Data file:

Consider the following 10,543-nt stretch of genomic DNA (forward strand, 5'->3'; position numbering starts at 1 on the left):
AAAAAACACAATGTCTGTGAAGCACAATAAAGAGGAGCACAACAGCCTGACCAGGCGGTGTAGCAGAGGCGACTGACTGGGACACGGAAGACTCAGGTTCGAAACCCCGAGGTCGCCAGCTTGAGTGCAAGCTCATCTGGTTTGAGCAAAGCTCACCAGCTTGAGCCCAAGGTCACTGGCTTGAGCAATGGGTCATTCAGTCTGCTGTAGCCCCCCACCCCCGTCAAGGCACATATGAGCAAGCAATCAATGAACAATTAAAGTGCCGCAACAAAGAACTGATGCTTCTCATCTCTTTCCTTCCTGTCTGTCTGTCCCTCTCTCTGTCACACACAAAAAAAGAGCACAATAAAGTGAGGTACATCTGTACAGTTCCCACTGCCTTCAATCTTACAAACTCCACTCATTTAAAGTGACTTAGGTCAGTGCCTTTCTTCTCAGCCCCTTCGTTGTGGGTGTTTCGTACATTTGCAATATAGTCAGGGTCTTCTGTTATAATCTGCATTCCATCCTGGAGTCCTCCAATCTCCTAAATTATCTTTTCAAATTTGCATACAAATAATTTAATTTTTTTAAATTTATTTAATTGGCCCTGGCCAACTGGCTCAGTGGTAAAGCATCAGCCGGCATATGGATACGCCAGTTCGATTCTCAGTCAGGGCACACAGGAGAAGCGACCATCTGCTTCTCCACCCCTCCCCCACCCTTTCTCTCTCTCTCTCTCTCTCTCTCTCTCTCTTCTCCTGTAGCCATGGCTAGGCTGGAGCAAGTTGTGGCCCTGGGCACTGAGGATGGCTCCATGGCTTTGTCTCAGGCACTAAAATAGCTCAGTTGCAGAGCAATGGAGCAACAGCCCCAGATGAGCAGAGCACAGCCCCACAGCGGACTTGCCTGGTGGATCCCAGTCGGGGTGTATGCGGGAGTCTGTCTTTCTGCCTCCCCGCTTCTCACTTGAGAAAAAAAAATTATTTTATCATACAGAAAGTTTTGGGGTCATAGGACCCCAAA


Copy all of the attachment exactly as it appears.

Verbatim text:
Consider the following 10,543-nt stretch of genomic DNA (forward strand, 5'->3'; position numbering starts at 1 on the left):
AAAAAACACAATGTCTGTGAAGCACAATAAAGAGGAGCACAACAGCCTGACCAGGCGGTGTAGCAGAGGCGACTGACTGGGACACGGAAGACTCAGGTTCGAAACCCCGAGGTCGCCAGCTTGAGTGCAAGCTCATCTGGTTTGAGCAAAGCTCACCAGCTTGAGCCCAAGGTCACTGGCTTGAGCAATGGGTCATTCAGTCTGCTGTAGCCCCCCACCCCCGTCAAGGCACATATGAGCAAGCAATCAATGAACAATTAAAGTGCCGCAACAAAGAACTGATGCTTCTCATCTCTTTCCTTCCTGTCTGTCTGTCCCTCTCTCTGTCACACACAAAAAAAGAGCACAATAAAGTGAGGTACATCTGTACAGTTCCCACTGCCTTCAATCTTACAAACTCCACTCATTTAAAGTGACTTAGGTCAGTGCCTTTCTTCTCAGCCCCTTCGTTGTGGGTGTTTCGTACATTTGCAATATAGTCAGGGTCTTCTGTTATAATCTGCATTCCATCCTGGAGTCCTCCAATCTCCTAAATTATCTTTTCAAATTTGCATACAAATAATTTAATTTTTTTAAATTTATTTAATTGGCCCTGGCCAACTGGCTCAGTGGTAAAGCATCAGCCGGCATATGGATACGCCAGTTCGATTCTCAGTCAGGGCACACAGGAGAAGCGACCATCTGCTTCTCCACCCCTCCCCCACCCTTTCTCTCTCTCTCTCTCTCTCTCTCTCTCTCTTCTCCTGTAGCCATGGCTAGGCTGGAGCAAGTTGTGGCCCTGGGCACTGAGGATGGCTCCATGGCTTTGTCTCAGGCACTAAAATAGCTCAGTTGCAGAGCAATGGAGCAACAGCCCCAGATGAGCAGAGCACAGCCCCACAGCGGACTTGCCTGGTGGATCCCAGTCGGGGTGTATGCGGGAGTCTGTCTTTCTGCCTCCCCGCTTCTCACTTGAGAAAAAAAAATTATTTTATCATACAGAAAGTTTTGGGGTCATAGGACCCCAAA